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Council, Planning Commission discuss Traffic Conundrum for City Center Project

The Santa Clara City Council may look to impose penalties on Related, the New York-based company developing the 39-acre city center project, if the company does not meet traffic thresholds.

Traffic at the site of the proposed $6.5-billion city center construction project was the main focus of discussion at a joint study session between the Council and Planning Commission Tuesday night. The release of the final environmental impact report (EIR), sparked discussion about whether the council should set thresholds for the inevitable uptick in traffic once construction begins.

Daniel Rubins, an associate with Fehr & Peers, the transportation consultant on the project, said the city center project would generate 4,210 trips during peak morning hours and 6,020 trips during peak evening hours during the first few phases of construction of the mixed-use development. Once complete, those numbers will jump to 10,020 and 12,310 respectively.


Long-time Santa Claran Deborah Bress didn’t mince words in criticizing the commission’s’ discussion on the topic, calling it a “Keystone Cops routine,” saying it was “making decisions without facts” and that the city’s planning was “irresponsible.”

“If we don’t have penalties … Santa Clara is stupid,” she said. “We are behind the eight ball. Let’s close these loopholes that make us stupid. I know we want to be on the map, but let’s not be on the map for being stupid.”

The developer is working on strategies to offset the increased traffic such as ridesharing, shuttles, financial incentives for not driving, and bike sharing programs, Rubins said. Also, as part of the project, Related will improve 28 intersections in Santa Clara County and San Jose and contribute “fair share” contributions to another 45 intersections that will see traffic swell as a result of the project.

However, Bress wasn’t alone in her criticism. Planning commissioner Suds Jain voiced concern about a lack of accountability to meet traffic benchmarks.

“There is just a bunch of suggested measures,” he said. “There is no target. There are no penalties. It took me 50 minutes to get here from Redwood City because traffic is so bad in the Bay Area. Adding nine million square feet of office and retail space isn’t going to help.”

The size of the project, which will replace the golf course and BMX track, has caused it to strikes a chord with everyone from BMX enthusiasts, environmental groups and business leaders both supporting and decrying the construction.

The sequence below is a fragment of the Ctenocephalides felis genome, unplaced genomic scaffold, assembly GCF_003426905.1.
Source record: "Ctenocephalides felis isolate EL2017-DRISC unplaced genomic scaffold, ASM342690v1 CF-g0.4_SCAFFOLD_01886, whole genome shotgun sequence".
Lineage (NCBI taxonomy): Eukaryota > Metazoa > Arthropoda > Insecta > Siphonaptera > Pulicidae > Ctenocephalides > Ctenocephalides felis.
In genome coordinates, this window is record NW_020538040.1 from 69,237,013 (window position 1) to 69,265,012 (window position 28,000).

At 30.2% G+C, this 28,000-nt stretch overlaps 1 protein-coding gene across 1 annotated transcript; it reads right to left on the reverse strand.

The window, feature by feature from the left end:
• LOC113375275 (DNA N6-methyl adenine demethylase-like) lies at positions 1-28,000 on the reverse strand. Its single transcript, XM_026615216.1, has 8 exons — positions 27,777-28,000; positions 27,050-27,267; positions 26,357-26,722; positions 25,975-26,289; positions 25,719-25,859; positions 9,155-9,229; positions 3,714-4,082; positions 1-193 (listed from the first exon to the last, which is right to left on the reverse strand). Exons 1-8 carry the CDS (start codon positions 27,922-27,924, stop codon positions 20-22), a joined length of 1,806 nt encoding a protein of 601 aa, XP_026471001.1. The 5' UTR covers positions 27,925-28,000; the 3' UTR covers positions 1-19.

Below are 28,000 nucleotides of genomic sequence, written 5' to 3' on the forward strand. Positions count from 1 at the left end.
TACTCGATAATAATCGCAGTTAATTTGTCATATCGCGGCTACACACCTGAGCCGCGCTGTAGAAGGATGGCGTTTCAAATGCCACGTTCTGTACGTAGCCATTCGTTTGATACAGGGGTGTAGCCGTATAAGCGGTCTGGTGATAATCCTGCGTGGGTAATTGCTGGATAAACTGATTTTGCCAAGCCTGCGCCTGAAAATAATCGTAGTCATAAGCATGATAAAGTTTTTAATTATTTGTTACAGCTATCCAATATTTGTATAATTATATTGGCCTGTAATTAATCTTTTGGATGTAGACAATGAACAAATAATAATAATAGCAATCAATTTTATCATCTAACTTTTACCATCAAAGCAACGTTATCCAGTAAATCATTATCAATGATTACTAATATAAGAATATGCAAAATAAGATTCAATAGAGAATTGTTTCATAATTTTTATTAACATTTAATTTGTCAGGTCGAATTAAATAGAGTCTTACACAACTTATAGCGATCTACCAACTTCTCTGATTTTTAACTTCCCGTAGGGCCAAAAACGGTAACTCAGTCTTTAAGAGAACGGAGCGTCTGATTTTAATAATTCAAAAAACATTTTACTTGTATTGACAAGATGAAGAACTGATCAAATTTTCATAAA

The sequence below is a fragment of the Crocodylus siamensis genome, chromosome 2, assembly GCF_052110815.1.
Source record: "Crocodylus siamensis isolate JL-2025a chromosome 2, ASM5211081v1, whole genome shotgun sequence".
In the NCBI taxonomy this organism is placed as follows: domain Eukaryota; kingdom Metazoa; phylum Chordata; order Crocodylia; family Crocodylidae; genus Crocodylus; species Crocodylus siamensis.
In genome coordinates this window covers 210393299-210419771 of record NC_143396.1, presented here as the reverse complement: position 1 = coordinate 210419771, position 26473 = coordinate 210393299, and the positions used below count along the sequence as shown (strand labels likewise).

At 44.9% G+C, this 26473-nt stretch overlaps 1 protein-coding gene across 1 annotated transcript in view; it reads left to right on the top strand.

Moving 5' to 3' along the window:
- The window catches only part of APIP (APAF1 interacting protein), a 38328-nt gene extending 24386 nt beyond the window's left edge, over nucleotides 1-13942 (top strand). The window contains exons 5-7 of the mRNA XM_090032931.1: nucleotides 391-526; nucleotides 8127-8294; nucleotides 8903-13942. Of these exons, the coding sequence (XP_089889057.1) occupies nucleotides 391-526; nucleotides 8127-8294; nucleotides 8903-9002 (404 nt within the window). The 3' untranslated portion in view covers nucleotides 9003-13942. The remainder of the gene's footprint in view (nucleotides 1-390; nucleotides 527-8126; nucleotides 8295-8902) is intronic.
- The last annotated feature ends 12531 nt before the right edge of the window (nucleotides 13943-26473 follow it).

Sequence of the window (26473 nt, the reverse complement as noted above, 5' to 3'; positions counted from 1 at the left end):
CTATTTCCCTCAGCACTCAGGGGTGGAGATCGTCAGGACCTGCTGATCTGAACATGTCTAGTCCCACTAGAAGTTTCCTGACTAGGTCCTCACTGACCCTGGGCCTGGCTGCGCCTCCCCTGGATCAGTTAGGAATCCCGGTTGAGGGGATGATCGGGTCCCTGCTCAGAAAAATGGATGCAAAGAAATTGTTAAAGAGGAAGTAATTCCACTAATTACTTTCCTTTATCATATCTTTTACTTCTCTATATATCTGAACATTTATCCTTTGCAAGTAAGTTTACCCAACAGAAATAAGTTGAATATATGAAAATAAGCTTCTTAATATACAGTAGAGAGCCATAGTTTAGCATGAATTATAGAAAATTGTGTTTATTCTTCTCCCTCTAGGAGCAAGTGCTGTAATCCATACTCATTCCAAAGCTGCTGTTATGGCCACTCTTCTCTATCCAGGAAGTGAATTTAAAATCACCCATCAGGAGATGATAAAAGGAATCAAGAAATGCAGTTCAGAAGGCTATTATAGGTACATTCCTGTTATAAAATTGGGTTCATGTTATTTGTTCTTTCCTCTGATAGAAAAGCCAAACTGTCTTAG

Melissa Cerezo and Robert Swierk, with Valley Transit Authority (VTA), disputed the EIR’s claim that mitigation was unable to reduce the impact to light rail to “less-than-significant.” VTA opposes the new intersection on Tasman, they said, and the project will cause unnecessary delays.

Further, Cerezo said although Related representatives have claimed to be working closely with VTA, the city has dismissed VTA’s proposed mitigation measures to reduce or eliminate the impact on VTA’s services.

“The city failed to describe in the [final environmental impact report] the methodology used in performing the transit analysis, nor has it released this analysis despite repeated requests,” Cerezo said.

Making use of city land for recreational activities was also a topic of discussion.

While the EIR lists alternatives — deemed more “environmentally friendly” — to the initial proposal, Rich Walter, senior fellow with ICF International, the EIR consultant for the project, said the more “green” option doesn’t meet the project’s objectives of increasing the area’s tax base and creating jobs as well. That’s because that option would decrease the size of the project.

Emissions during the project will exceed the Bay Area Air Quality Management District thresholds but are consistent with the City’s Climate Action Plan, Walter said. The EIR has evaluated emissions through the project’s expected completion date in 2030, he added.

Alice Kaufman, with the committee for green foothills, implored the committee to consider the impact of the project, adding that just because the project calls for a certain land use doesn’t mean the Council needs to go along with it.

“This land belongs to you. You can make a decision as to what to do with it,” she said.


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